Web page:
LONDON: Britain's new finance minister Kwasi Kwarteng unleashed historic tax cuts and huge increases in borrowing on Friday in an economic agenda that floored financial markets, with British government bonds in freefall.
Kwarteng scrapped the country's top rate of income tax and for the first time put a price tag on the spending plans of Prime Minister Liz Truss, who wants to double Britain's rate of economic growth.
Investors unloaded short-dated British government bonds as fast as they could, with 2-year gilts on track for their biggest one-day fall since at least 2009, as Britain raised its debt issuance plans for the current financial year by 72.4 billion pounds ($81 billion).
Support for household energy bills announced by Truss will cost 60 billion pounds for the next six months, Kwarteng said. Tax cuts would cost a further 45 billion pounds, he said.
The pound fell to a new 37-year low against the dollar of $1.1148 as Kwarteng updated parliament.
"Our plan is to expand the supply side of the economy through tax incentives and reform," Kwarteng said.
"That is how we will compete successfully with dynamic economies around the world. That is how we will turn the vicious cycle of stagnation into a virtuous cycle of growth."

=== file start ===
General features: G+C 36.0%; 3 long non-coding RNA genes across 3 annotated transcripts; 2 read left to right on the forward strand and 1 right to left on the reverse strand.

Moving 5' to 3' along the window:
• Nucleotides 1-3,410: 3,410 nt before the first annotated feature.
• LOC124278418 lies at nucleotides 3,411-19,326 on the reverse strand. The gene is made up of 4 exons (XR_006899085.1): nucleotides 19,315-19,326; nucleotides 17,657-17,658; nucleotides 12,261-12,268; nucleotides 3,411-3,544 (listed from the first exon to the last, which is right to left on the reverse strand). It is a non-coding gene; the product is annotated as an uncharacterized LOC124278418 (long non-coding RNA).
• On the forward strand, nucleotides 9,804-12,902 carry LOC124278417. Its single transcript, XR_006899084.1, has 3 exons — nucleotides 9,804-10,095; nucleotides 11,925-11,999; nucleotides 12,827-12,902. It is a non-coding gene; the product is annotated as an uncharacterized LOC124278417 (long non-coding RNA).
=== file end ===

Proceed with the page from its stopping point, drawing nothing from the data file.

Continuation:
The opposition Labour Party said the plans were a "desperate gamble".
The Institute for Fiscal Studies said the tax cuts were the largest since the budget of 1972 - which is widely remembered as ending in disaster because of its inflationary effect.
The market backdrop could barely be more hostile for Kwarteng, with the pound performing worse against the dollar than almost any other major currency.
Much of the decline reflects the US Federal Reserve's rapid interest rate rises to tame inflation - which have sent markets into a tailspin - but some investors are also wary about Truss's willingness to borrow big to fund growth.
Asked on Friday how Britain would fund its spending while cutting taxes, one cabinet minister said that economic growth was the answer.
A Reuters poll this week showed 55% of the international banks and economic consultancies that were polled judged British assets were at a high risk of a sharp loss of confidence.
Consumer morale figures on Friday underlined the challenge facing Kwarteng, with the mood among households falling to its lowest ebb since records began in 1974.
On Thursday the Bank of England said Truss's energy price cap would limit inflation in the short term but that government stimulus was likely to boost inflation pressures further out, at a time when it is battling inflation near a 40-year high.
Despite the extensive tax and spending measures, the government had decided against publishing new growth and borrowing forecasts from the Office for Budget Responsibility, a government watchdog, until a formal budget later this year.
Kwarteng confirmed the OBR will publish its full forecasts later this year.
"Fiscal responsibility is essential for economic confidence, and it is a path we remain committed to," he said.